It’s early Saturday morning. The sun comes up late on the prairies leaving me never sure of the time. I’ve been in Calgary two weeks; long enough to establish a routine, daily rituals making me feel like I belong.
Rocking Coen, after his dawn feeding, so Meg can steal a few hours of sleep is magic. We sit quietly getting to know one another. He loves to be on my shoulder – so did his mother – and I love the feel of his downy head against my cheek. After he falls asleep, I hold him in my arms and watch him breathe. The rise and fall of his tiny chest in perfect cadence with my rocking chair. I’m mesmerized.
Meg wakes in time to feed him. We sit in cozy chairs in her kitchen, me sipping coffee, her nursing the baby, and we talk. For hours, we reminisce about her childhood and make guesses about Coen’s future. Suddenly, it’s lunchtime.
She feeds her baby and I feed mine. It’s comforting knowing she’s eating well. After lunch, they lay down for a nap. When the house is quiet, I putter, read or write. Someone wakes and it’s time for our walk. And so it goes… Gentle lullaby days filled with helping my daughter after the birth of her son.
In seven days, I’ll board a plane that will carry me thousands of miles from away from these precious moments. Back home.
As intoxicating as it’s been falling in love with my beautiful grandson and being of service to my daughter, I know I don’t belong here. Not in a permanent way. Part of my heart will always ache for Meggie and her little family but my life is back home with the rest of my family and my friends. I thought about Ralph and me heading west but I’m a Maritimer through to the bones. I love the sea and the river. My family has lived in Saint John for four generations.
I need to live where I’m held steady by roots. I tried leaving Saint John when I was young. It didn’t work. I longed for home, all the time that I was away. My daughters are not like me. I’m not sure if they’re more courageous or if technology has made the world a smaller place. The difference doesn’t matter. I accept that I’m happy where I am and they’re happy where they are. It would be a mistake to uproot my life to follow my children. Too much pressure on both sides.
For now, I have seven more glorious days with little Coen. After that, he and I will figure it out…
Of all things apple, crisp is my favourite. Unlike a typical apple crisp which has the crisp on top, my recipe is crispy both top and bottom. I was in a hurry getting it ready so I prepared the whole thing in a cast iron skillet. I thought it would save clean-up time. After I mixed up the crumb topping, I thought hmmm…’why not use part of the topping as a crust for the bottom?’ Baking it in cast iron should produce an almost candy like bottom. It did! The bottom crust is super crunchy, kinda candy-like, the apples are lovely and soft with a bit of chew – due to me leaving the peelings on – and the top is buttery and crisp. Theo described it as, “the most delicious crunchy apple yumminess” he’d ever eaten.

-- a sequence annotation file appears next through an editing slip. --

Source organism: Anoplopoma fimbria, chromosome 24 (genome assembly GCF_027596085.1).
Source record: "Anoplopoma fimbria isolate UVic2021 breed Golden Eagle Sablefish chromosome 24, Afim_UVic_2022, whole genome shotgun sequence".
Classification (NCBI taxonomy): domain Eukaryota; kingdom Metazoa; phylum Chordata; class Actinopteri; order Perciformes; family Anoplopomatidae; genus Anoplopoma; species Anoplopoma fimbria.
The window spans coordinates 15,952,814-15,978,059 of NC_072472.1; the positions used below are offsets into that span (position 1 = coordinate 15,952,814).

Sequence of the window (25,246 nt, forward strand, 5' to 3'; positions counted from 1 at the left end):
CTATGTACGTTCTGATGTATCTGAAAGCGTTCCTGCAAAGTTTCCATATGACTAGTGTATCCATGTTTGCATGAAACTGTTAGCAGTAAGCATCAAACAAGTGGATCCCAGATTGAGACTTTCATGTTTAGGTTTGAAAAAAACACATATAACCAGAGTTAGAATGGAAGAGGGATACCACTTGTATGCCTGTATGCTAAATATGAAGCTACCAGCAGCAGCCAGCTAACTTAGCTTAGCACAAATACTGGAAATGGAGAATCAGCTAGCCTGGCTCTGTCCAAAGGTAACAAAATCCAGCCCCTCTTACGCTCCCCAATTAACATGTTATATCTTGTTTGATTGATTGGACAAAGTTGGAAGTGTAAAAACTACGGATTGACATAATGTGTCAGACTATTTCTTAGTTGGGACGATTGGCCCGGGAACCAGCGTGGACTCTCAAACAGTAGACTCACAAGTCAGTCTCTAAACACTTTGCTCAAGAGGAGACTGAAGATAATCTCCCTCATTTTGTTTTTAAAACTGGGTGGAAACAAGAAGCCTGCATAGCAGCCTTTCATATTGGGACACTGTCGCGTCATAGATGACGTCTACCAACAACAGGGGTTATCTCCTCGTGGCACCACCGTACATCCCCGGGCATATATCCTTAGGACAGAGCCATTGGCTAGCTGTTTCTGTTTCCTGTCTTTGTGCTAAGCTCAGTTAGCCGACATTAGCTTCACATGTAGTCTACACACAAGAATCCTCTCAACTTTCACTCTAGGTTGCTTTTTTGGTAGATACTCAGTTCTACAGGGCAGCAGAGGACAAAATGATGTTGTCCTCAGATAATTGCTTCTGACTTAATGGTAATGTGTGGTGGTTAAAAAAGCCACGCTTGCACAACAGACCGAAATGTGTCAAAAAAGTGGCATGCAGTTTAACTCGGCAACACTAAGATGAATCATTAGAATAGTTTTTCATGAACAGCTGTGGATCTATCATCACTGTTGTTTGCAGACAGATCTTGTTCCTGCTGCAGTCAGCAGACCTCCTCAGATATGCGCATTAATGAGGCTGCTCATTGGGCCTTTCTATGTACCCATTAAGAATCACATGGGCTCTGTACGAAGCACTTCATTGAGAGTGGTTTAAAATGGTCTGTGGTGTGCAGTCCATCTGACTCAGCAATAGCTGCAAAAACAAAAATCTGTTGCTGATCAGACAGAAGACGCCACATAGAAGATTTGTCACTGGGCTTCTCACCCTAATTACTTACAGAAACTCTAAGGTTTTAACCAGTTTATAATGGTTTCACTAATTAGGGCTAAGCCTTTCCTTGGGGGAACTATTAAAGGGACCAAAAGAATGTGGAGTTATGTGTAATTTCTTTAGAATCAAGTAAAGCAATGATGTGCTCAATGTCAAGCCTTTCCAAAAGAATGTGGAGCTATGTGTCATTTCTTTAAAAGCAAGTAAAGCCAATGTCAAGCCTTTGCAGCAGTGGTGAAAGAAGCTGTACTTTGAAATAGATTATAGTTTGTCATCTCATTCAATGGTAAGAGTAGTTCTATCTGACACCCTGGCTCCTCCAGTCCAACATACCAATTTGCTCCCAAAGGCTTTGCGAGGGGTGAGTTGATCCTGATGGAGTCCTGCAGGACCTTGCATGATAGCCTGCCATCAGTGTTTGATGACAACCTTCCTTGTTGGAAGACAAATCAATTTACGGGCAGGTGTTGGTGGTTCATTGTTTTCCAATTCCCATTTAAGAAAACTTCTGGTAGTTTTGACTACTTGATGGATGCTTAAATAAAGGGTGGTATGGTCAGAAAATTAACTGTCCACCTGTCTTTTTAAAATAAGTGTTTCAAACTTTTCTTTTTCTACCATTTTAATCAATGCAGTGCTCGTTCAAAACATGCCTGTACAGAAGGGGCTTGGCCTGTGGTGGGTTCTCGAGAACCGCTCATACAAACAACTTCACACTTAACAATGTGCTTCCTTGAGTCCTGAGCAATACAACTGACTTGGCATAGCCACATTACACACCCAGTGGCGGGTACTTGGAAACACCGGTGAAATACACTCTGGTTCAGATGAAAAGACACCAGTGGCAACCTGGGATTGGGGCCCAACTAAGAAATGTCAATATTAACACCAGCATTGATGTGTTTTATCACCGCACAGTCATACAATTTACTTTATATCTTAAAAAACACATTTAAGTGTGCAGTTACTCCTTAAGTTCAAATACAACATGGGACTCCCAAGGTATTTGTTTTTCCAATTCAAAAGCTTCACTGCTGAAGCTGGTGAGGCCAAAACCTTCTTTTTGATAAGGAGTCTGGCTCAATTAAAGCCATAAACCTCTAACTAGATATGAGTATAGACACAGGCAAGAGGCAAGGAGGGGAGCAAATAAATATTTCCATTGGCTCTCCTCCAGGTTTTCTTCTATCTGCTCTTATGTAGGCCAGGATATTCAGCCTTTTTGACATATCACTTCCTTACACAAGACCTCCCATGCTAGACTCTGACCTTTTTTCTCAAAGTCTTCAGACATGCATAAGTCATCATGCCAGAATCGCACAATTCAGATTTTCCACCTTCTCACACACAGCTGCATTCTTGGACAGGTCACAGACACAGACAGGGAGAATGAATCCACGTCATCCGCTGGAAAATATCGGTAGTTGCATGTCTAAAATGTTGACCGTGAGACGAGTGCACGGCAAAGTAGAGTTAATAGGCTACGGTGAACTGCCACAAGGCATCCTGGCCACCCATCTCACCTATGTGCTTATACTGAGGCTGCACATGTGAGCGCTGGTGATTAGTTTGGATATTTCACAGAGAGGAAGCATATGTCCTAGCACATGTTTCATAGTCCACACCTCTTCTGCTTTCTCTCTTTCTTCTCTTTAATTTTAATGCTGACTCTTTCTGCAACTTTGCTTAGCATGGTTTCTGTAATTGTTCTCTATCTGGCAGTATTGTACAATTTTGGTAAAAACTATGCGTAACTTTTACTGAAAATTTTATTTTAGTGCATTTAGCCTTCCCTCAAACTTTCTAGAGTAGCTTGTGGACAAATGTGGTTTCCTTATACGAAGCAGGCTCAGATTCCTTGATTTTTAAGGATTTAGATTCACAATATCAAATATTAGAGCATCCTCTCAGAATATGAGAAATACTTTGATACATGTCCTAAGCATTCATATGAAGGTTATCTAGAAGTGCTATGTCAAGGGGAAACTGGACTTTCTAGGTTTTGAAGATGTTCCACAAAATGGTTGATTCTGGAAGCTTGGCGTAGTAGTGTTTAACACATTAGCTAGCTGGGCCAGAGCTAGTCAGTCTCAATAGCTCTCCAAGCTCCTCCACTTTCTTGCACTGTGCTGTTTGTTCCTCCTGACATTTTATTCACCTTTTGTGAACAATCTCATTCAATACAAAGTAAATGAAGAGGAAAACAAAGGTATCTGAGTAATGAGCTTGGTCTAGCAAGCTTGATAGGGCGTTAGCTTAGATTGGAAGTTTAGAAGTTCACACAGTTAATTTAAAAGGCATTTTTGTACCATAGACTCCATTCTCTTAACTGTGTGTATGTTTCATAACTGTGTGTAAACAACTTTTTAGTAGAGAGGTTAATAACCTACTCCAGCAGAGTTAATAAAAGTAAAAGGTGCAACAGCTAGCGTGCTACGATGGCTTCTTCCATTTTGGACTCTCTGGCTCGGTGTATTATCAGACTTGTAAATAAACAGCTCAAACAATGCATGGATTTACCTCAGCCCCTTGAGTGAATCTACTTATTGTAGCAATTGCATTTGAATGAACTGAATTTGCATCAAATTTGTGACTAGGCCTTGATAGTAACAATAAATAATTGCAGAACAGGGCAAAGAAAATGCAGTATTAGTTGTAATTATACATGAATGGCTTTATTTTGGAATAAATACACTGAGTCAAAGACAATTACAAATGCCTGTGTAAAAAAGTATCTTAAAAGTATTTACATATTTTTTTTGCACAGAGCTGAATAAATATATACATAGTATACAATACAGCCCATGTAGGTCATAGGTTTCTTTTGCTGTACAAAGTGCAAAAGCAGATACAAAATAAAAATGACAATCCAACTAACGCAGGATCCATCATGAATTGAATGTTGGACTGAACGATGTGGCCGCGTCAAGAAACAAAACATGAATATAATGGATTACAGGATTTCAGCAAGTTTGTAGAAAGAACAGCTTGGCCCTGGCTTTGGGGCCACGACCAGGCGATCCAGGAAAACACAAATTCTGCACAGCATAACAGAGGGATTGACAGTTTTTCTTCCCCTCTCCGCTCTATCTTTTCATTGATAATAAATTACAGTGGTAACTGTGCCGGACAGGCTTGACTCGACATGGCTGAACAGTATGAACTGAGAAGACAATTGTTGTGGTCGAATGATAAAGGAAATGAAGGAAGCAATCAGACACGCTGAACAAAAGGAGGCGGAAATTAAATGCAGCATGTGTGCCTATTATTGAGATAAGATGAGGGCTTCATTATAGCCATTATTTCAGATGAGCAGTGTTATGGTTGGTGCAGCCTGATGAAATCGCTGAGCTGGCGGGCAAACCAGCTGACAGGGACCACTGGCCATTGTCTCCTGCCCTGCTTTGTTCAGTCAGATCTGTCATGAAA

I love my son-in-law!
APPLE CRISP – easy mix-in-a-skillet recipe
Preheat oven 375*F
1 cups old fashioned rolled oats
¾ all-purpose flour
1 cup packed light brown sugar
½ teaspoons cinnamon
½ teaspoon salt
½ cup butter, melted
1 Granny Smith apple, unpeeled – cored and sliced thin
2 MacIntosh apples, unpeeled – cored and sliced thin
2 tablespoons brown sugar
- Place an oven rack in the bottom of your oven..
- Place an 8” cast iron skillet over medium heat
- Add butter and melt – remove from heat.
- Sprinkle melted butter with brown sugar, cinnamon, salt, flour and oats.
- Gently mix together until well combined. – it’s a tight fit!
- Reserve 1 cup of the crumbs and set aside.
- Firmly press the remaining mixture into the bottom of the pan.
- Spread half of the apple slices evenly over the crust.
- Sprinkle the 2 tablespoons of brown sugar over the apples.
- Layer on the remaining apples.
- Crumble the reserved oat mixture over the apples.
- Bake for 30 – 40 minutes – until topping is golden brown.
- Cool then serve with sweetened whipped cream.
THE LOVE: I never peel my apples for apple crisp. The peels add flavour and texture but if you prefer a softer texture, peel away.
Thanks for reading.